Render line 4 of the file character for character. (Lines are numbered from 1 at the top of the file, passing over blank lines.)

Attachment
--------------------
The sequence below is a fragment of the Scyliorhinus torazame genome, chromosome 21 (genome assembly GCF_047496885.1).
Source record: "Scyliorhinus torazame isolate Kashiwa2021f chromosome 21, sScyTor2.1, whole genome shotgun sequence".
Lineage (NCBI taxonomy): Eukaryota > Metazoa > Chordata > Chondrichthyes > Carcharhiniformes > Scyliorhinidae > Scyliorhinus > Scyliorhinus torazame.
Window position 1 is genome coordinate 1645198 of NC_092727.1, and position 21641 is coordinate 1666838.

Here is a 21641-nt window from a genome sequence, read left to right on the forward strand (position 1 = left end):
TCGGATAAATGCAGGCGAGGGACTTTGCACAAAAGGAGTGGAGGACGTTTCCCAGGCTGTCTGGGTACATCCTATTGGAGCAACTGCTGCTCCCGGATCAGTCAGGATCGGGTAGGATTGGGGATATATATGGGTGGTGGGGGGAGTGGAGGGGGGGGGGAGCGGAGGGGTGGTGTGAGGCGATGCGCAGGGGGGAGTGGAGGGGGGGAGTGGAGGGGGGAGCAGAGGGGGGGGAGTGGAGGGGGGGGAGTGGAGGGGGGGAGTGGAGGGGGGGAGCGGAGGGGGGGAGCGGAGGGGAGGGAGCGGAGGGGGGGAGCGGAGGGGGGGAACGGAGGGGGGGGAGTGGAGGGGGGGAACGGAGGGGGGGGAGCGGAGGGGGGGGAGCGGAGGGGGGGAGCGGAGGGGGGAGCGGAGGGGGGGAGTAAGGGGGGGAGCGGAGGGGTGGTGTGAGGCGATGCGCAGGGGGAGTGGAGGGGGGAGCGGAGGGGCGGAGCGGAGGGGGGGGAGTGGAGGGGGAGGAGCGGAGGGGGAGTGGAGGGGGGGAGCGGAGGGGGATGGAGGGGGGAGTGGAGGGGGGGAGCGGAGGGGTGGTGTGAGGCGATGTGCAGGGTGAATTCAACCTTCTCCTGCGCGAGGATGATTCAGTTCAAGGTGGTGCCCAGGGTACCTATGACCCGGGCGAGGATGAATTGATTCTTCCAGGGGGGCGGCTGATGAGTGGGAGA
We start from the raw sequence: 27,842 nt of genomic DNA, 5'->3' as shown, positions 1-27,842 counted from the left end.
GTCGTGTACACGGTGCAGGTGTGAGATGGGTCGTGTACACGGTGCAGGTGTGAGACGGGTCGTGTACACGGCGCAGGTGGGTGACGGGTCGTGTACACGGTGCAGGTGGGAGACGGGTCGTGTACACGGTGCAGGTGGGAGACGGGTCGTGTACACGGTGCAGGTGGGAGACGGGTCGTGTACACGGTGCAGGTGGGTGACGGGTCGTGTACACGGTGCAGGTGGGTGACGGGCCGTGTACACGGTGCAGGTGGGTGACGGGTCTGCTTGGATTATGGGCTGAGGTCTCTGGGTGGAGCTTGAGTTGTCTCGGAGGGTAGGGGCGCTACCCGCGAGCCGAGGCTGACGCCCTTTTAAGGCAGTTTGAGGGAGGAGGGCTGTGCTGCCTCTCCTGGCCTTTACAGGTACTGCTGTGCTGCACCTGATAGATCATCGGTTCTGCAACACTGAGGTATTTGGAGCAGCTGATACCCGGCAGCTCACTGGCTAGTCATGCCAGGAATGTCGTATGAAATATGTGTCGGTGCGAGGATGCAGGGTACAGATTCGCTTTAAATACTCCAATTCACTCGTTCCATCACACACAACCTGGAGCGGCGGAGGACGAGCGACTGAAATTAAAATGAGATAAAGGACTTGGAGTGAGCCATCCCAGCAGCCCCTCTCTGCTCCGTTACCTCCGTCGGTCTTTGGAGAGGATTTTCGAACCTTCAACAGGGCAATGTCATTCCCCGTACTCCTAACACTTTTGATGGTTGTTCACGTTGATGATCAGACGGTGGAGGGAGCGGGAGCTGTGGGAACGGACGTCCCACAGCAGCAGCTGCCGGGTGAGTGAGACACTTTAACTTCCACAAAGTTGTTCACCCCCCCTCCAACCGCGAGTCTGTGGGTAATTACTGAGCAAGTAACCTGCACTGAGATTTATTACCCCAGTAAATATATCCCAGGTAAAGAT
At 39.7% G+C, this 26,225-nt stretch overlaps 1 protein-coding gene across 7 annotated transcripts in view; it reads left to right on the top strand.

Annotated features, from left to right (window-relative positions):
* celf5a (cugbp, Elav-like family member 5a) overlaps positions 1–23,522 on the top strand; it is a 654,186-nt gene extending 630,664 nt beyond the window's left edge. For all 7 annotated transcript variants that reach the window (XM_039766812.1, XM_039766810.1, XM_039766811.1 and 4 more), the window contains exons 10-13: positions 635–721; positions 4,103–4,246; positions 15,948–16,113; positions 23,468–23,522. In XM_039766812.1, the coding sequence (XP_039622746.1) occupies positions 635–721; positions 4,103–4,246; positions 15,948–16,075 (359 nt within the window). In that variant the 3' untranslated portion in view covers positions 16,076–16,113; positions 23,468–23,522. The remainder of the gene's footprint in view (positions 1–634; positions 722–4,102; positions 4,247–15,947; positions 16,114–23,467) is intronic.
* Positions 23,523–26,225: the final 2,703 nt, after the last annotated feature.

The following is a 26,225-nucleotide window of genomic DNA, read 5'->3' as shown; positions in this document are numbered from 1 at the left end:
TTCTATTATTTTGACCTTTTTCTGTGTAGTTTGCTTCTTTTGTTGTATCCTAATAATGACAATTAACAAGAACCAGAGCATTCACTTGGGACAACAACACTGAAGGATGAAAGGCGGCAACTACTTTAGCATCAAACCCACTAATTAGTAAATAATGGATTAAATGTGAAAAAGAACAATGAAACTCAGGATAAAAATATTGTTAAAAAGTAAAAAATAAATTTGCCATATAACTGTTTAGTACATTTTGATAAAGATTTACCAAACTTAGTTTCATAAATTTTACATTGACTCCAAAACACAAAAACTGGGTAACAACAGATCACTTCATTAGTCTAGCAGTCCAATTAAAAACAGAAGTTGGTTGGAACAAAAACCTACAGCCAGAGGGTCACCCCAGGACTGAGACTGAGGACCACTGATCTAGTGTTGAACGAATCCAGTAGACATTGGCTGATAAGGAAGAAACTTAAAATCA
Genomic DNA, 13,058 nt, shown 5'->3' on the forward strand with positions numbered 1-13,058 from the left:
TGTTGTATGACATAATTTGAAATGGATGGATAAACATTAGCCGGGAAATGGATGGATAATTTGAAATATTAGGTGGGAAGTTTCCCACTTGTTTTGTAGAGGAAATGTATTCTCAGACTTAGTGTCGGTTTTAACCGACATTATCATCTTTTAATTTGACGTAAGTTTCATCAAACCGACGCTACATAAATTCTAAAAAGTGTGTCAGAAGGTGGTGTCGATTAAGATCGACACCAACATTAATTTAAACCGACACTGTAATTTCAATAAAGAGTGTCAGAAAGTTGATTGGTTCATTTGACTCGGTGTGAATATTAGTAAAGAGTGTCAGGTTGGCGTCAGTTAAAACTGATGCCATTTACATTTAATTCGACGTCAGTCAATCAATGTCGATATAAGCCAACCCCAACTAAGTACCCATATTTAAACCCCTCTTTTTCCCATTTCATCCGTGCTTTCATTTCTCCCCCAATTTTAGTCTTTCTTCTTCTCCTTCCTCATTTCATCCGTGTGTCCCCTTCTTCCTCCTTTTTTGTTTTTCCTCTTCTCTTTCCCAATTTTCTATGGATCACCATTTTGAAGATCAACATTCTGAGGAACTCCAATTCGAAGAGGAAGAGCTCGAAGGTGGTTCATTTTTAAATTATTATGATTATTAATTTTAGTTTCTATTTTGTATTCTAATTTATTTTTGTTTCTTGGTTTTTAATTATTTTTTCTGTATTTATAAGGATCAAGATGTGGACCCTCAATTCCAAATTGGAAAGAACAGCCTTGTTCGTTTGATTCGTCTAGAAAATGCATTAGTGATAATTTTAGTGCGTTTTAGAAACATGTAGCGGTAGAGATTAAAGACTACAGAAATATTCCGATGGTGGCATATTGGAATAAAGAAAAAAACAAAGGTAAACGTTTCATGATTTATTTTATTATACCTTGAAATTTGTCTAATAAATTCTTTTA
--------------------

Window position 1 is genome coordinate 1645198 of NC_092727.1, and position 21641 is coordinate 1666838.